Aŋguttara Nikāya


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Aŋguttara-Nikāya
III. Tika Nipāta
XII. Āpāyika Vagga

The Book of the Gradual Sayings
or
More-Numbered Suttas

Part III
The Book of the Threes

Chapter XII. The Downfall

Sutta 115

Failure and Success

Translated from the Pali by
F.L. Woodward, M.A.

Copyright The Pali Text Society
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[247]

[1] Thus have I heard:

Once the Exalted One was dwelling near Sāvatthī.

There the Exalted One addressed the monks, saying:

"Monks."

"Yes, lord," they replied,
and the Exalted One said:

"Monks, there are these three failures.

What three?

Failure in morals,
failure in mind,[1]
failure in view.

And of what sort
is failure in morals?

Herein, monks, a certain one
takes life,
steals,
is a wrongdoer in sensual desires,
a liar,
a slanderer,
of bitter speech,
an idle babbler.

This is called "failure in morals."

2. And of what sort
is failure in mind?

Herein, monks, a certain one
is covetous
and malevolent of heart.[2]

This is called
"failure in mind."

3. And of what sort
is failure in view?

Herein[3] a certain one
holds the depraved,
the perverse view
that there is no (virtue in) almsgiving,
in sacrifice,
in offerings:
that there is no fruit,
no result
of good and evil deeds:
that this world is not,
that there is no world beyond:
that there is no mother,
no father,
no beings of spontaneous birth:
that in the world are no recluses and brahmins
who have won the summit,
who have won perfection,
who of themselves
by their own intuitional powers
have realized the world beyond
and can proclaim it.

This, monks, is called
"failure in view."

4. Monks, it is due to failure in morals,
that beings, when body breaks up,
after death are reborn in the Waste,
the Way of Woe,
in the Downfall,
in Purgatory.

It is due to failure in mind,
that beings, when body breaks up,
after death are reborn in the Waste,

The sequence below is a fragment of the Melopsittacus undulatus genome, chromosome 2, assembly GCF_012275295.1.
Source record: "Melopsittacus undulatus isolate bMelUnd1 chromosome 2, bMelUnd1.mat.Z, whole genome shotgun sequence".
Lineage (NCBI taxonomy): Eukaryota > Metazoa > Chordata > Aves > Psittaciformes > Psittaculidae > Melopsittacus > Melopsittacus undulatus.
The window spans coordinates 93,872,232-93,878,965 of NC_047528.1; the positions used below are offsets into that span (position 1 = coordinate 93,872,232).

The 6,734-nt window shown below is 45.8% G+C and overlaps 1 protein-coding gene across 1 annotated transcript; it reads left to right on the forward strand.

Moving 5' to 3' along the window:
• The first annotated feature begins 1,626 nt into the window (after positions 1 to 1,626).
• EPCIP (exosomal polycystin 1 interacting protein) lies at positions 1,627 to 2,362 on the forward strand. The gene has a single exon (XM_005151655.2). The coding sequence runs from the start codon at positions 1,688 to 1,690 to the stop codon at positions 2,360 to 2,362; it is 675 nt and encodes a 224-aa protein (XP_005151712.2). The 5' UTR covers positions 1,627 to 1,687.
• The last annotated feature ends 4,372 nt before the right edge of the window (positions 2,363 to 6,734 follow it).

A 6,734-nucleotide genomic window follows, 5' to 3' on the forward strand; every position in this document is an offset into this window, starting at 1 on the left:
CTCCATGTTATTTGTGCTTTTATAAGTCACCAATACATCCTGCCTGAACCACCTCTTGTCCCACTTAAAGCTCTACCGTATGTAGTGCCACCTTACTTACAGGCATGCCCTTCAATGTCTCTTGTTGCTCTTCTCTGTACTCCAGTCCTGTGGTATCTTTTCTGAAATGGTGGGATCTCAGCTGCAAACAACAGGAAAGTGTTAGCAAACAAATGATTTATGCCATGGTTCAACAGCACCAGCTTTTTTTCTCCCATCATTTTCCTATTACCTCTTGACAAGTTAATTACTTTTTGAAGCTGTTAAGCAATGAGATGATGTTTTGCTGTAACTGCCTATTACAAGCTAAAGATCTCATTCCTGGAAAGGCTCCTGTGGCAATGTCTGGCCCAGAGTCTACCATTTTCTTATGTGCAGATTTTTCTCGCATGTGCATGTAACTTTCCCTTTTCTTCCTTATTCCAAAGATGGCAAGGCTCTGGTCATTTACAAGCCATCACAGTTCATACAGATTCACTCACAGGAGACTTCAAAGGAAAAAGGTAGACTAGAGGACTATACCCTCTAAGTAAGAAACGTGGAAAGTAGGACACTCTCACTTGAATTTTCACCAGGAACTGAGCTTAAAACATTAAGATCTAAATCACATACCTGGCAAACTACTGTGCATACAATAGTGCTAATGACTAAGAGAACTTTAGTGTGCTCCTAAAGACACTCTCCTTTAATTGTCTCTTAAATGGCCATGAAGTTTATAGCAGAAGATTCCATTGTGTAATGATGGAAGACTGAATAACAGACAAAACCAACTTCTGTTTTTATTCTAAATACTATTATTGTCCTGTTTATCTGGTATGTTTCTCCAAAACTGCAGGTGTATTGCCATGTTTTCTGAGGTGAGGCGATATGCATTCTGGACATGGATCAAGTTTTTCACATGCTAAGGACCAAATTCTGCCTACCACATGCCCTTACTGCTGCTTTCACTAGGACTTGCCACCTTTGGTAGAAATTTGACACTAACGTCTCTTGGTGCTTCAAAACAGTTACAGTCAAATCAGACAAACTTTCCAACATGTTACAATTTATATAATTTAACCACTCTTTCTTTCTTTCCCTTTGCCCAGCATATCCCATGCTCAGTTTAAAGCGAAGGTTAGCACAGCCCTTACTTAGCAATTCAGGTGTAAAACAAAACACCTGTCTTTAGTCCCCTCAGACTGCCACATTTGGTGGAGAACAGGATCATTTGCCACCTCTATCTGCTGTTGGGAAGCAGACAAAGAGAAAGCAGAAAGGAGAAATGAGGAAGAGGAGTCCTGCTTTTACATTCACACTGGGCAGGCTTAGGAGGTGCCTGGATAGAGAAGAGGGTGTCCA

the Way of Woe,
in the Downfall,
in Purgatory.

It is due to failure in view,
that beings, when body breaks up,
after death are reborn in the Waste,
the Way of Woe,
in the Downfall,
in Purgatory.

Such are the three failures.

5. Monks, there are these three successes.

What three?

Success in morals,
success in mind,
success in view.

Now of what sort
is success in morals?

Herein, monks, a certain one
abstains from taking life
abstains from stealing,
abstains from wrongdoing in sensual desires,
abstains from lies,
abstains from slander,
abstains from bitter speech,
abstains from idle babble.

This is called
"success in morals."

6. And of what sort
is success in mind?

[248] Herein a certain one
is not covetous
or malevolent of heart.

This is called
"success in mind."

7. And of what sort
is success in view?

Herein a certain one has right view:
he holds with certainty
that there is (virtue in) almsgiving,
in sacrifice,
in offerings:
that there is fruit and result
of good and evil deeds:
that this world is,
that there is a world beyond:
that mother,
father
and beings of spontaneous birth do exist:
that in the world there are recluses and brahmins
who have won the summit,
who have won perfection,
who of themselves
by their own intuitional powers
have realized the world beyond
and can proclaim it.

This, monks, is called
"success in view."[4]

8. Monks, it is owing to success in morals
that beings,
when body breaks up,
after death are reborn in the Happy Lot,
in the Heaven World.

It is owing to success in mind
that beings,
when body breaks up,
after death are reborn in the Happy Lot,
in the Heaven World.

It is owing to success in views
that beings,
when body breaks up,
after death are reborn in the Happy Lot,
in the Heaven World.

Such, monks, are the three successes.'

 


[1] Cf.Pugg. 21, where the def. of citta-vipatti is omitted. Vipatti is contrasted with sampadā below.

[2] Cf. S. iii, 93.

[3] cf. K.S. iv, 250, the annihilationist view of Ajita of the Hair Shirt.

[4] Cf. Pugg. 26.


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